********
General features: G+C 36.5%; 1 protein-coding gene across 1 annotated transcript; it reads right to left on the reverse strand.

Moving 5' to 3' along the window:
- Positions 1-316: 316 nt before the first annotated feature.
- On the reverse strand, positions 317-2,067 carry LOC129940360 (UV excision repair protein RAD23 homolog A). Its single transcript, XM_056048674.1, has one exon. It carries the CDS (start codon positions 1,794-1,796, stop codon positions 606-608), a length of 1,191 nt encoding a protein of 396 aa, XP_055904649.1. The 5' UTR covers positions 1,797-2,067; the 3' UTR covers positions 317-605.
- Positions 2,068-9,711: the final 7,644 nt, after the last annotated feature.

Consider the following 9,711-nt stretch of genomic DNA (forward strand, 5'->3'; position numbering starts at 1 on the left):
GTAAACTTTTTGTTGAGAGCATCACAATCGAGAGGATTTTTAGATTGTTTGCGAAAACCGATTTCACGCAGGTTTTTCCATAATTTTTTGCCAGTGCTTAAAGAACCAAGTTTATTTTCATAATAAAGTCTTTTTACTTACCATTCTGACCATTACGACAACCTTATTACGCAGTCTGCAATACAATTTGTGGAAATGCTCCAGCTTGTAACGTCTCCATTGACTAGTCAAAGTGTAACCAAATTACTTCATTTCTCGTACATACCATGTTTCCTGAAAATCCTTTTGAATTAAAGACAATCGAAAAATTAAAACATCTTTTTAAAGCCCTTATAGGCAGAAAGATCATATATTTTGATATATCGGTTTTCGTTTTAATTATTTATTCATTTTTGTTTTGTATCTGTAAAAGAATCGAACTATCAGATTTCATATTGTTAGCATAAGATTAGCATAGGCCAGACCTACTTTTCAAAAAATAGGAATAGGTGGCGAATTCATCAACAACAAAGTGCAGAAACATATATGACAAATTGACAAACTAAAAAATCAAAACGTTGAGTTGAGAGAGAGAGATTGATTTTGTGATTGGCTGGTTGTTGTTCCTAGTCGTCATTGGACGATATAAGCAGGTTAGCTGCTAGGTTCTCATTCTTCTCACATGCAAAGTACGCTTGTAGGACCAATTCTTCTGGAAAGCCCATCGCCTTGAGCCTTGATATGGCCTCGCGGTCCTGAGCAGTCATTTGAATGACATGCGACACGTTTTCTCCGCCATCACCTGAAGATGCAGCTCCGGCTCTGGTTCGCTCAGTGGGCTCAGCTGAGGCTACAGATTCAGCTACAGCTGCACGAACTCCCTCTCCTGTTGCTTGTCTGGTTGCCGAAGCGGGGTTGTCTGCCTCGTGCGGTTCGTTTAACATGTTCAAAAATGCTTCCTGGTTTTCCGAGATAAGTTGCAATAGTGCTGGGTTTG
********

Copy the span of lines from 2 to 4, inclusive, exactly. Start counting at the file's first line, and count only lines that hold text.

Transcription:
Moving 5' to 3' along the window:
- Positions 1-316: 316 nt before the first annotated feature.
- On the reverse strand, positions 317-2,067 carry LOC129940360 (UV excision repair protein RAD23 homolog A). Its single transcript, XM_056048674.1, has one exon. It carries the CDS (start codon positions 1,794-1,796, stop codon positions 606-608), a length of 1,191 nt encoding a protein of 396 aa, XP_055904649.1. The 5' UTR covers positions 1,797-2,067; the 3' UTR covers positions 317-605.